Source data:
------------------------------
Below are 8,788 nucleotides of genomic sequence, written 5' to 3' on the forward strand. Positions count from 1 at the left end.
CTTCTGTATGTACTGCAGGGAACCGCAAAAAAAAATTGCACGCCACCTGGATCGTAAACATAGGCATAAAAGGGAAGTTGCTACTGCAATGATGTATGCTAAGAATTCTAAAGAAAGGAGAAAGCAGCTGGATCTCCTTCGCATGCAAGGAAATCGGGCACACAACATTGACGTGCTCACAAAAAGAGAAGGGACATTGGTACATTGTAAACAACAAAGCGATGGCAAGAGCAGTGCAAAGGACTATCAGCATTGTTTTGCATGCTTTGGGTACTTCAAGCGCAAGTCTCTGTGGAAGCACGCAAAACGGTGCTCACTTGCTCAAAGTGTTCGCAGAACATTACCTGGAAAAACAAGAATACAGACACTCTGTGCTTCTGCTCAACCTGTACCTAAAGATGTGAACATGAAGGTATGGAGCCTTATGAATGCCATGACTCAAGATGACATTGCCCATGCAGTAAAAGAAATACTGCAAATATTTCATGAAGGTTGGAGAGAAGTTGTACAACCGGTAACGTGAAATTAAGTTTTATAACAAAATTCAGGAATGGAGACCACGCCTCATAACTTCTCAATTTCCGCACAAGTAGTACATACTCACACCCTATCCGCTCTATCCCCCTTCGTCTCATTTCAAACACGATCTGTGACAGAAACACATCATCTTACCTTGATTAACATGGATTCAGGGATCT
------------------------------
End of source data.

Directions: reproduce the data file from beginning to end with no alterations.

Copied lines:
Below are 8,788 nucleotides of genomic sequence, written 5' to 3' on the forward strand. Positions count from 1 at the left end.
CTTCTGTATGTACTGCAGGGAACCGCAAAAAAAAATTGCACGCCACCTGGATCGTAAACATAGGCATAAAAGGGAAGTTGCTACTGCAATGATGTATGCTAAGAATTCTAAAGAAAGGAGAAAGCAGCTGGATCTCCTTCGCATGCAAGGAAATCGGGCACACAACATTGACGTGCTCACAAAAAGAGAAGGGACATTGGTACATTGTAAACAACAAAGCGATGGCAAGAGCAGTGCAAAGGACTATCAGCATTGTTTTGCATGCTTTGGGTACTTCAAGCGCAAGTCTCTGTGGAAGCACGCAAAACGGTGCTCACTTGCTCAAAGTGTTCGCAGAACATTACCTGGAAAAACAAGAATACAGACACTCTGTGCTTCTGCTCAACCTGTACCTAAAGATGTGAACATGAAGGTATGGAGCCTTATGAATGCCATGACTCAAGATGACATTGCCCATGCAGTAAAAGAAATACTGCAAATATTTCATGAAGGTTGGAGAGAAGTTGTACAACCGGTAACGTGAAATTAAGTTTTATAACAAAATTCAGGAATGGAGACCACGCCTCATAACTTCTCAATTTCCGCACAAGTAGTACATACTCACACCCTATCCGCTCTATCCCCCTTCGTCTCATTTCAAACACGATCTGTGACAGAAACACATCATCTTACCTTGATTAACATGGATTCAGGGATCT